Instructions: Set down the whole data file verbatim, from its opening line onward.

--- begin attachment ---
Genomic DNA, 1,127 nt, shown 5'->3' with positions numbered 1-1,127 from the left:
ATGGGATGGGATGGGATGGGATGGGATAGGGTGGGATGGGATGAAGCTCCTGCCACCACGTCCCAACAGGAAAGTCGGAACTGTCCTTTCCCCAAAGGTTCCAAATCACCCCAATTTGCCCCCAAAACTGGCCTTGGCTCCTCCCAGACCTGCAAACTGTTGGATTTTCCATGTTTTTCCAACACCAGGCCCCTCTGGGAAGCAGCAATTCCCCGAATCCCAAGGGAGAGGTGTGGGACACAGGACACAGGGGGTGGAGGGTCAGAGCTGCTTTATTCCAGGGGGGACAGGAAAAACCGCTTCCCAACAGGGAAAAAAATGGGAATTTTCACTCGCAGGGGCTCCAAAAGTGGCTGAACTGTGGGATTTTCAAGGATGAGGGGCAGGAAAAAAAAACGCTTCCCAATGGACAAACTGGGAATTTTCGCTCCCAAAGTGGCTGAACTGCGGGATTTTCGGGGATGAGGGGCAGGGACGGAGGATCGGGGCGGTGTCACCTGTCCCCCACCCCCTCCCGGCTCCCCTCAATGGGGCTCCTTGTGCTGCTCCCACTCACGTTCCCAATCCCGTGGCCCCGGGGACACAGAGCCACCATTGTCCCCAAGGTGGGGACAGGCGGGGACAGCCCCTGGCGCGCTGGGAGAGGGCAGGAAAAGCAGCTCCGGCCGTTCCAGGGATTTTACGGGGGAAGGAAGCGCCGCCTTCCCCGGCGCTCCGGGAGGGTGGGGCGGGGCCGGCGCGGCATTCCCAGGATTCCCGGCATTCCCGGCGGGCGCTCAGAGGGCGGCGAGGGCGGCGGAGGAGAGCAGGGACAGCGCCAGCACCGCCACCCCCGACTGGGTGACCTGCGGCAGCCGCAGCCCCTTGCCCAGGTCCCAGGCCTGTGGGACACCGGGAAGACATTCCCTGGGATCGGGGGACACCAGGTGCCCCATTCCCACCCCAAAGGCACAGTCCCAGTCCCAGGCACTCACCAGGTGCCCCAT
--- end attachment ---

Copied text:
Genomic DNA, 1,127 nt, shown 5'->3' with positions numbered 1-1,127 from the left:
ATGGGATGGGATGGGATGGGATGGGATAGGGTGGGATGGGATGAAGCTCCTGCCACCACGTCCCAACAGGAAAGTCGGAACTGTCCTTTCCCCAAAGGTTCCAAATCACCCCAATTTGCCCCCAAAACTGGCCTTGGCTCCTCCCAGACCTGCAAACTGTTGGATTTTCCATGTTTTTCCAACACCAGGCCCCTCTGGGAAGCAGCAATTCCCCGAATCCCAAGGGAGAGGTGTGGGACACAGGACACAGGGGGTGGAGGGTCAGAGCTGCTTTATTCCAGGGGGGACAGGAAAAACCGCTTCCCAACAGGGAAAAAAATGGGAATTTTCACTCGCAGGGGCTCCAAAAGTGGCTGAACTGTGGGATTTTCAAGGATGAGGGGCAGGAAAAAAAAACGCTTCCCAATGGACAAACTGGGAATTTTCGCTCCCAAAGTGGCTGAACTGCGGGATTTTCGGGGATGAGGGGCAGGGACGGAGGATCGGGGCGGTGTCACCTGTCCCCCACCCCCTCCCGGCTCCCCTCAATGGGGCTCCTTGTGCTGCTCCCACTCACGTTCCCAATCCCGTGGCCCCGGGGACACAGAGCCACCATTGTCCCCAAGGTGGGGACAGGCGGGGACAGCCCCTGGCGCGCTGGGAGAGGGCAGGAAAAGCAGCTCCGGCCGTTCCAGGGATTTTACGGGGGAAGGAAGCGCCGCCTTCCCCGGCGCTCCGGGAGGGTGGGGCGGGGCCGGCGCGGCATTCCCAGGATTCCCGGCATTCCCGGCGGGCGCTCAGAGGGCGGCGAGGGCGGCGGAGGAGAGCAGGGACAGCGCCAGCACCGCCACCCCCGACTGGGTGACCTGCGGCAGCCGCAGCCCCTTGCCCAGGTCCCAGGCCTGTGGGACACCGGGAAGACATTCCCTGGGATCGGGGGACACCAGGTGCCCCATTCCCACCCCAAAGGCACAGTCCCAGTCCCAGGCACTCACCAGGTGCCCCAT